If your organisation produces a range of content and topics, allow your users to choose specifically what content they would like to receive. By doing this, you may limit the number of future sent emails, but the number of people signing up will increase because the subscriber is able to pick a topic that is relevant for their particular needs and avoid unnecessary ones. If you can, also give them an option on email frequency.
8. Make the CTA button stand out
The CTA button is just as important as the copy on the form or the placement of the sign-up form. CTA buttons should be unmissable as it is the conversion trigger. Create urgency in your CTA copy and use a colour that stands out, keeping in-line with your brand guidelines. Explore the psychology of colours - red is usually a good choice as it stands out and is also exciting and warm that evokes strong emotions.
9. Make it a risk-free transaction
The subscriber will also see risk in a transaction that requires handing over personal data, even if it is just an email address. The risk is that the email address will be sold to a third-party provider or forwarded to another department where the likelihood is that the subscriber will eventually be sold to at some point. Never sell data or misuse a subscription; make it clear that signing up is risk-free and all they are signing up for is blog subscriptions. Keep to this promise.
Stay informed on key topics.
10. Create gated content to create demand
Blog posts are a great way to get visitors to the website. And if those blog posts are high quality, there will always be visitors who will subscribe to receive those blog posts in their inbox. But gated content, which sits behind a form, can generate many more subscribers. Create content that your audiences will want access to, such as helpful cheat-sheets, templates, toolkits and checklists.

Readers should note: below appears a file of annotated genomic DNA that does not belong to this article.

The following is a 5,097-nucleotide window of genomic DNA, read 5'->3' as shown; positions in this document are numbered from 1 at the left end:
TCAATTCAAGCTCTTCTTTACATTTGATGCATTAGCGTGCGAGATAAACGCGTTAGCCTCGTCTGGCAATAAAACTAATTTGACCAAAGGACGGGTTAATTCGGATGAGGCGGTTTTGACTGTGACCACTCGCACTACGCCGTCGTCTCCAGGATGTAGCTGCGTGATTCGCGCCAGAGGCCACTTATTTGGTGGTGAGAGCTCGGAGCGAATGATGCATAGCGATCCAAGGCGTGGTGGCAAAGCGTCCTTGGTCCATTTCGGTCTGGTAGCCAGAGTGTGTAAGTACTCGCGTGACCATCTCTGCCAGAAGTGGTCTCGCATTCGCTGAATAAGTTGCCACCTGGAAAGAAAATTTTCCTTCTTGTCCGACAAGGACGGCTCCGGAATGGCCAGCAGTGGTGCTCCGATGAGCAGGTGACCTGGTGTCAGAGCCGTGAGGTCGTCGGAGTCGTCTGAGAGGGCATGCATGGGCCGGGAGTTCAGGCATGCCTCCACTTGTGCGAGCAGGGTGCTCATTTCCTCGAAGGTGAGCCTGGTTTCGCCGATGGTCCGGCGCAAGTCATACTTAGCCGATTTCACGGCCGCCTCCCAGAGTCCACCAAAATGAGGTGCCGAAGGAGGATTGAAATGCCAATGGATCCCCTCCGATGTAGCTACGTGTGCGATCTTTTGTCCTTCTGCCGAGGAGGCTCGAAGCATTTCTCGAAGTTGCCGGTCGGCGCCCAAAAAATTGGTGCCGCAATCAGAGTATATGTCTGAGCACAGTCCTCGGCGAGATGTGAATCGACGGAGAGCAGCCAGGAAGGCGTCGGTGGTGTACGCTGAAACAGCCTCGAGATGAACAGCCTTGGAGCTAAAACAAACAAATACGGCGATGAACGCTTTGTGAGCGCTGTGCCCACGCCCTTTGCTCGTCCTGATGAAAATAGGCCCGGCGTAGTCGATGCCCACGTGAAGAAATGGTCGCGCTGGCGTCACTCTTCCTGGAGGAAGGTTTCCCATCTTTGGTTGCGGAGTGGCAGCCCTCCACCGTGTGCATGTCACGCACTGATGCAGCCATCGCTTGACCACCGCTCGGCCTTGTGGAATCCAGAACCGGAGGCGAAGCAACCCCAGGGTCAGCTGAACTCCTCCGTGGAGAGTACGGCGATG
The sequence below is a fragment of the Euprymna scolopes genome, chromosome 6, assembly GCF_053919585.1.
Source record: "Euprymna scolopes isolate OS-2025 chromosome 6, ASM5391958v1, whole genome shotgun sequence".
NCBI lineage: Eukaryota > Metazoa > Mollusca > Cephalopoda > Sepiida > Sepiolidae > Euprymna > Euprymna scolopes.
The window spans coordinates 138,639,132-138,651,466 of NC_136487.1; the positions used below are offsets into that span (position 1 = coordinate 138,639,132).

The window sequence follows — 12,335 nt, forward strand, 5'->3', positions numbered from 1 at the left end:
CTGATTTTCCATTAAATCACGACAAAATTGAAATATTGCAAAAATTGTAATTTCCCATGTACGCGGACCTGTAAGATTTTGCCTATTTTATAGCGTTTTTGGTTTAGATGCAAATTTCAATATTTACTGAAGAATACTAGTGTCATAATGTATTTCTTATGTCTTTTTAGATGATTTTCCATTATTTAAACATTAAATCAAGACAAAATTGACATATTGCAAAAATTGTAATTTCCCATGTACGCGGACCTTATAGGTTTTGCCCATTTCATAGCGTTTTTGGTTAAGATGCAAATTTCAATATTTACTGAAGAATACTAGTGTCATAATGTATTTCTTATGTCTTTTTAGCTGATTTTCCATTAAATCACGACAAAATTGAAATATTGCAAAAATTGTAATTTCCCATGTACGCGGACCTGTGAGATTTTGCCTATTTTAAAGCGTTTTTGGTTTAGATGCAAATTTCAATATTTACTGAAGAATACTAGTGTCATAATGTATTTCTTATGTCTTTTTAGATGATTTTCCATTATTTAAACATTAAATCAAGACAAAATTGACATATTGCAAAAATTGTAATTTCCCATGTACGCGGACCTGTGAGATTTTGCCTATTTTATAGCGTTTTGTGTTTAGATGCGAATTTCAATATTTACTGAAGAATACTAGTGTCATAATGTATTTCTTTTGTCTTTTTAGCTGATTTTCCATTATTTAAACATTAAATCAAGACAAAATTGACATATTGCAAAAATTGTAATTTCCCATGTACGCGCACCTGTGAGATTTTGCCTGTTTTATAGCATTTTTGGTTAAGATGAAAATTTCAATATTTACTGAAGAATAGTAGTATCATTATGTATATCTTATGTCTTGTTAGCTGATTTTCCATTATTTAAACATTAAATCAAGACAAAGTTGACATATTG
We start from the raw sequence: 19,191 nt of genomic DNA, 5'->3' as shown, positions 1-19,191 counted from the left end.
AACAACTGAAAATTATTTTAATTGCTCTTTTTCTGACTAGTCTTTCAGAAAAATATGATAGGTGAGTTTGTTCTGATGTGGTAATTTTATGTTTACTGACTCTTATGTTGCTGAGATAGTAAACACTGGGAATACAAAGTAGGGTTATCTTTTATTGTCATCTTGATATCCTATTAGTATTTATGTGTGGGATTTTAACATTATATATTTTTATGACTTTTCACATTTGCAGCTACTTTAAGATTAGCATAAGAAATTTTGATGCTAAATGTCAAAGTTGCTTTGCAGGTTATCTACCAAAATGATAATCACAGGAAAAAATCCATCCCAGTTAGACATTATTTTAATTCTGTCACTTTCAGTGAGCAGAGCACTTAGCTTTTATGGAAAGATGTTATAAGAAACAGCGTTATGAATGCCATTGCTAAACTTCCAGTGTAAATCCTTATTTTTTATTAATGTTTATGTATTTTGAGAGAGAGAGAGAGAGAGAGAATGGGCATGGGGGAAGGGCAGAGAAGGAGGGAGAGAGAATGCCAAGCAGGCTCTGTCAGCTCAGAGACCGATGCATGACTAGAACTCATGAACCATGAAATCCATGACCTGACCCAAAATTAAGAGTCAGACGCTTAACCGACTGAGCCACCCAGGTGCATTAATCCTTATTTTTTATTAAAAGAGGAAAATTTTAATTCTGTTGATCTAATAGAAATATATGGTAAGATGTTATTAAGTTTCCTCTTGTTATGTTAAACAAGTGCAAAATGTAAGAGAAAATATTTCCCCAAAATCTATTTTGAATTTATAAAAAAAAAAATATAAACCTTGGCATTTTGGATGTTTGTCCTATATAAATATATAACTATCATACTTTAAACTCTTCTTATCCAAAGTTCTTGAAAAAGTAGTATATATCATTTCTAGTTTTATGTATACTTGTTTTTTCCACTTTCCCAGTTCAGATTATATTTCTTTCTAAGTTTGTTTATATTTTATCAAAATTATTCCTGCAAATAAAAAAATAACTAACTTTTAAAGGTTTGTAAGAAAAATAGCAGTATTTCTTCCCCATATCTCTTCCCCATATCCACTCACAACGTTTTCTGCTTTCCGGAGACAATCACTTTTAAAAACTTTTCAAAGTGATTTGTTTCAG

11. Create a sign-up landing page
Newsletter specific sign-up pages are a great way to build subscribers as the traffic hitting the page will likely convert since they have found their way to this sort of page in the first place. Set up the landing page like any other landing page – with a headline, engagement/conversion triggers and CTA – and send traffic to the page via your distribution channels, such as your social media platforms.
12. Social sign-ups – generate subscribers from Facebook
Facebook allows a number of ways to generate sign-ups and integrates with mailing providers via their range of apps. You can also create landing pages via Facebook that, apart from building your subscriber list, can also build your Facebook page likes. With a large pool of potential contacts, Facebook is an effective platform to consider and assess whether you can start building your email lists.
13. Promote the newsletter Creatively on Other pages
Every page on your website has the ability to generate subscribers. Consider using the “About” or “Team” or “Contact Us” page to discreetly promote your blog subscription. Look at your analytics and find the pages that are performing better than others and provide the option to sign up to your email newsletters. On the team page, for example, allow visitors to subscribe to updates for specific team members.
14. Use pop-ups - but only at the appropriate moments